Above: Cybord’s Founder and CTO, Dr. Eyal Weiss
Cybord from Tel Aviv has developed a new concept for detecting counterfeit components right on the production line, guaranteeing that every component will only be assembled after a comprehensive inspection by utilizing existing systems in the SMT placement machines (Pick and Place). In a meeting with the Founder and CTO, Dr. Eyal Weiss and the CEO Zeev Efrat, we learned that the technology is already being tested at Flex Israel’s plant in Ofakim, and another pilot is likely to be carried out soon at the Flex’s plant in Migdal Haemek, using ASM machinery.
The technology uses visual data taken from industrial SMT machines: During manufacturing process, the machines capture image of each component to ensure it is placed on the circuit in the right direction and at the correct angle. Cybord connects to the placement machine software, extracts the images as they are produced, and examines them using an Artificial Intelligence algorithm.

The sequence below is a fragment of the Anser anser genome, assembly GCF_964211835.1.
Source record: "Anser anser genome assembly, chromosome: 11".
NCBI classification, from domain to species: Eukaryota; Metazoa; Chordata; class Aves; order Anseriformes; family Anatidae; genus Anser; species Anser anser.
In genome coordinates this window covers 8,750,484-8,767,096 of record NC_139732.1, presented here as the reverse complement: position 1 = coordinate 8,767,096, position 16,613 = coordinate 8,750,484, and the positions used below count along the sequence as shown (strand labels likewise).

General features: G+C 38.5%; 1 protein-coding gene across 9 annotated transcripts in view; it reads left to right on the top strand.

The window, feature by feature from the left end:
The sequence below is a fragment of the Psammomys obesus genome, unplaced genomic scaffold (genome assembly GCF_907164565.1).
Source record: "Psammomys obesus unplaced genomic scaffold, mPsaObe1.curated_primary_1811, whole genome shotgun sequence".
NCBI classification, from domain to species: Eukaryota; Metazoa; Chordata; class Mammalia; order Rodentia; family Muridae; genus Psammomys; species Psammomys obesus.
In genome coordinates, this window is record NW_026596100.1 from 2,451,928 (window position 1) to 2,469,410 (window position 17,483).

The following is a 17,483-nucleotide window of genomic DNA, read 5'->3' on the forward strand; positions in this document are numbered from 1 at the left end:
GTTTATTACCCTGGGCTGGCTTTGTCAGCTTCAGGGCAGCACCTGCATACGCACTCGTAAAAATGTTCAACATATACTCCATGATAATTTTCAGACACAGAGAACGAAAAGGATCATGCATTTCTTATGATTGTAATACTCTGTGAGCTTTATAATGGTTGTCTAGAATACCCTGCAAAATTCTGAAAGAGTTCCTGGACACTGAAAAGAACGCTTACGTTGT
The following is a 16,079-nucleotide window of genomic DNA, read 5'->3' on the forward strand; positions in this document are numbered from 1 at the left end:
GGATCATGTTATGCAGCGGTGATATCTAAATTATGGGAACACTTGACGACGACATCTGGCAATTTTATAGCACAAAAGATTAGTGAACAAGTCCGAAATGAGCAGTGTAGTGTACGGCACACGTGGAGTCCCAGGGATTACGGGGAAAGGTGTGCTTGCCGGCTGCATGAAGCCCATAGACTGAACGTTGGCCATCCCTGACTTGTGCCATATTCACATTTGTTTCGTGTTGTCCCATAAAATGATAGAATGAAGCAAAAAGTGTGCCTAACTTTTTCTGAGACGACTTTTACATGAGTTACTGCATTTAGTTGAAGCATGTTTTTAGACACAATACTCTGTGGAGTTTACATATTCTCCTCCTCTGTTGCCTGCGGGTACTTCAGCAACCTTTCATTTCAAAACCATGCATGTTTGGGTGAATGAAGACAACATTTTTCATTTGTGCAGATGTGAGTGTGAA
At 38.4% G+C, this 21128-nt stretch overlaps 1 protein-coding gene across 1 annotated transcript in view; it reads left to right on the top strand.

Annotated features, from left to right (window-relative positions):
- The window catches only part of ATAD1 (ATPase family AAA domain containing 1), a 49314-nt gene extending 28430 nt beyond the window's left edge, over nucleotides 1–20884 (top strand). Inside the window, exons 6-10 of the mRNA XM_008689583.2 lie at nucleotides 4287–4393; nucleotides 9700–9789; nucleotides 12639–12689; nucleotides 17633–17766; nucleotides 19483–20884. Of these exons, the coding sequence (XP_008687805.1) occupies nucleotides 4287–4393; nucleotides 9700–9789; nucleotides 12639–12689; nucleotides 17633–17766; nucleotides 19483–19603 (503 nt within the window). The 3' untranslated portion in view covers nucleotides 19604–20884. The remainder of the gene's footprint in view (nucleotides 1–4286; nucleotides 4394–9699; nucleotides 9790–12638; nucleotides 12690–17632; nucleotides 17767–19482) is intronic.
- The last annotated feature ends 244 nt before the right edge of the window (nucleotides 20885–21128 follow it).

The algorithm identifies vital data such as the manufacturer identity, date of manufacture and more. It provides authenticity level, solderability (which also indicates the age of the component), whether attempts were made to connect and reprogram the component and whether it was disassembled from an electronic board – before being returned again to the production line.
A 3 cents worth capacitor risked NIS multi-billions project
Processing all these parameters makes it possible to identify whether the component is counterfeit. In this case, the SMT machine will discard the component or halt the production line – in accordance with the factory policy. Siemens was impressed by the idea, adding the company to its Dynamo program that supports start-ups. Cybord is also conducting a joint trial with a leading placement machine maker to control their SMT machines by Cybord.